Thursday, February 10, 2011

Moonshine, Nascar, & East Tennessee (Thunder Road, Smoky Mountains)

Tennessee has a very elaborate, colorful history with simple, but artistic people.  From the Thunder Road of Prohibition, spawned the Sport of Nascar.  The TVA & the creation of the Great Smoky Mountatin National Park brought commerce and business that has given jobs to thousands.  Whether it's music, arts, or crafts, Tennesseans have contributed as some of the most talented, artistic people in the nation.

Historically, Prohibition in the 1920s outlawed the manufacture and sale of liquor, giving a new value to the homemade Appalachian liquor known as moonshine. Daredevil drivers eluded federal marshals under the cover of darkness to “run the shine from the hollers to the speakeasies” on the treacherous mountain route known as “Thunder Road.” The shine runners became local celebrities, holding public races that eventually grew into today’s NASCAR.

In 1927, a talent scout from the Victor Talking Machine Company came to Tennessee and held the Bristol Recording Sessions, recognized as the birth of country music. These sessions and others discovered Jimmie Rogers, The Carter Family, and The Stoneman Family.
The Great Depression of the 1930s brought about federal projects in East Tennessee that transformed the region economically, but also forced over 45,000 people from their homes. The Tennessee Valley Authority (TVA) sought to address flood control, power generation and outdoor recreation with the creation of massive dams and reservoirs that required the relocation of people, homes and cemeteries. Watauga, Douglas, Cherokee and South Holston are all projects on Sunny Side created by the TVA. The creation of Great Smoky Mountains National Park in 1934 had the same effect, with over 1,000 families removed from their land to create what is now America’s most popular national park, a national treasure that draws 10 million visitors a year.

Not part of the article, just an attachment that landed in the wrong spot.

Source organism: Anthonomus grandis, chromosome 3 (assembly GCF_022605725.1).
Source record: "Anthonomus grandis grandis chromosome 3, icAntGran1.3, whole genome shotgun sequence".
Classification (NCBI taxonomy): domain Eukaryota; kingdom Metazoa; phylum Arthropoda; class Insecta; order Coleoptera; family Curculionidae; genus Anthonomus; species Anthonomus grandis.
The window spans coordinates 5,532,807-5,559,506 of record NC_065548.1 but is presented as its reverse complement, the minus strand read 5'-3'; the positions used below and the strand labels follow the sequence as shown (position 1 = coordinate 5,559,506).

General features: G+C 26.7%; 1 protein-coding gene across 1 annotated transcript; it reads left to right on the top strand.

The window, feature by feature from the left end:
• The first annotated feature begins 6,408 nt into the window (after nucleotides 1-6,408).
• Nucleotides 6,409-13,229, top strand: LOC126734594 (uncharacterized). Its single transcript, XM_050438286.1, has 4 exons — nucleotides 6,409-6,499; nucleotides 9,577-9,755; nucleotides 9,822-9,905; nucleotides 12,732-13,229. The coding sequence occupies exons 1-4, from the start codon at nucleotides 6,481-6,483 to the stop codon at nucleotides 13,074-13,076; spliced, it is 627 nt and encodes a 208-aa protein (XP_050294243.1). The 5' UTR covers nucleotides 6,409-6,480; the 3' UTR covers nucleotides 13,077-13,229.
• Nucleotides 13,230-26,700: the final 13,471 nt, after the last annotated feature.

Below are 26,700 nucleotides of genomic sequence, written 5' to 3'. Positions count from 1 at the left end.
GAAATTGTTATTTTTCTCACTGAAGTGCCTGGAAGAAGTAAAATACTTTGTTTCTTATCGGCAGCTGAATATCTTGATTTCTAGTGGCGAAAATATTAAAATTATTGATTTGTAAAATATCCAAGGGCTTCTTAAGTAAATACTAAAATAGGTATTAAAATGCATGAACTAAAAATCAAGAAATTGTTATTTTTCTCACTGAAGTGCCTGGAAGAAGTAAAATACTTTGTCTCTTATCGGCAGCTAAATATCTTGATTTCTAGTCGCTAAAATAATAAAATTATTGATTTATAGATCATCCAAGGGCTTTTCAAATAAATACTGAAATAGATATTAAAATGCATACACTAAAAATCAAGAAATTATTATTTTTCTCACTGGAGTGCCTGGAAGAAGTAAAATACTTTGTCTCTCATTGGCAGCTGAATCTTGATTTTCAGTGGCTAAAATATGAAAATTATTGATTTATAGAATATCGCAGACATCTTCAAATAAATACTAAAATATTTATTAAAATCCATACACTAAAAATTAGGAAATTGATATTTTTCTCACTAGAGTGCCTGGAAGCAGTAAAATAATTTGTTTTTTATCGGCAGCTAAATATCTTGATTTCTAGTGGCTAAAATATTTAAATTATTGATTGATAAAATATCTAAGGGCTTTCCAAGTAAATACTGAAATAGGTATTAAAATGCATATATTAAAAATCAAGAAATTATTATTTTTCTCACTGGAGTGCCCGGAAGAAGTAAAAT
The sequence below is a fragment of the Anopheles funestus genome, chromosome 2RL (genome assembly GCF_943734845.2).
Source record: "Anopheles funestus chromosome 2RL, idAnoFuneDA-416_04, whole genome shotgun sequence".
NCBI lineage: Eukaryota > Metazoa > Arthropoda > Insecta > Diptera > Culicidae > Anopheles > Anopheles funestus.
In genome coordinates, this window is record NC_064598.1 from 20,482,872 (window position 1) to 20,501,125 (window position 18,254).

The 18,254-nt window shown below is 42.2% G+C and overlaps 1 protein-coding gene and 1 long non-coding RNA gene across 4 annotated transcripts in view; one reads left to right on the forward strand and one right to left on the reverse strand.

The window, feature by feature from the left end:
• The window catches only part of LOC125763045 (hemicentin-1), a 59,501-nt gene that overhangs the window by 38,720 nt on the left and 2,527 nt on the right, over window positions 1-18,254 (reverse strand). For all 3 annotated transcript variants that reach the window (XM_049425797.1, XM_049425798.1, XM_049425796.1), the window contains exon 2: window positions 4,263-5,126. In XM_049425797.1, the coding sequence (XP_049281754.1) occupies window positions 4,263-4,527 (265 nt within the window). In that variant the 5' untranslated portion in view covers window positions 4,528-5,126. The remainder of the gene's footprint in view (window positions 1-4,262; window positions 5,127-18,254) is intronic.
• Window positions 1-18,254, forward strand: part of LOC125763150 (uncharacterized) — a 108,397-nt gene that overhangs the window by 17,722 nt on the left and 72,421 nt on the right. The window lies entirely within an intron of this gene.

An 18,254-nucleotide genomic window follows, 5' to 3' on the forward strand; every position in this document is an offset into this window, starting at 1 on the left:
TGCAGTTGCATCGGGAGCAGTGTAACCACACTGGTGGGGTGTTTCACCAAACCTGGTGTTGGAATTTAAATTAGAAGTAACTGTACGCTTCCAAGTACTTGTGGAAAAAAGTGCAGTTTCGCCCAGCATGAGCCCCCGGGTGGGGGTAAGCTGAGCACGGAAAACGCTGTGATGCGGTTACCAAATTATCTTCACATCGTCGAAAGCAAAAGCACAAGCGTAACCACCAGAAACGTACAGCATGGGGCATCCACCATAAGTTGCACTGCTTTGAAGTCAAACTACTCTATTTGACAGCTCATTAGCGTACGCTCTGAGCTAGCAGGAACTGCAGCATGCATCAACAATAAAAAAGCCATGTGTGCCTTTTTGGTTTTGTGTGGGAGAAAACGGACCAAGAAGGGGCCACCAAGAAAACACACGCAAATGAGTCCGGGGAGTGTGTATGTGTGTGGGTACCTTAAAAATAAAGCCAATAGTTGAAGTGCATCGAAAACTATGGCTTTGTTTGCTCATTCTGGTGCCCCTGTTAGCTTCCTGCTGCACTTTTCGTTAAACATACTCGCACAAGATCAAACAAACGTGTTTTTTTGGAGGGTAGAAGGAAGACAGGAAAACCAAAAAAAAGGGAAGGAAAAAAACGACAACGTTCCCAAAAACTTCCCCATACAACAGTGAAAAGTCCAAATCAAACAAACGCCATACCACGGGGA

Today, East Tennessee is home to some of the state’s most engaging and most visited amusement, shopping and entertainment attractions, and the area is still known for its Appalachian crafts communities. Tennessee’s first city, Jonesborough, is now the Storytelling Capital of the World, hosting an annual fall festival that draws huge crowds to hear the best storytelling in the nation. Music is very much alive and well on the Sunny Side Trail, where dozens of local music venues promote and preserve the Appalachian and early country music sound. The legacy of the moonshiners lives on at the world’s fastest half mile NASCAR track at Bristol Motor Speedway and Dragway, and the gorgeous hills and rivers create some of the country’s favorite national, state, and city parks and recreation areas.

No comments: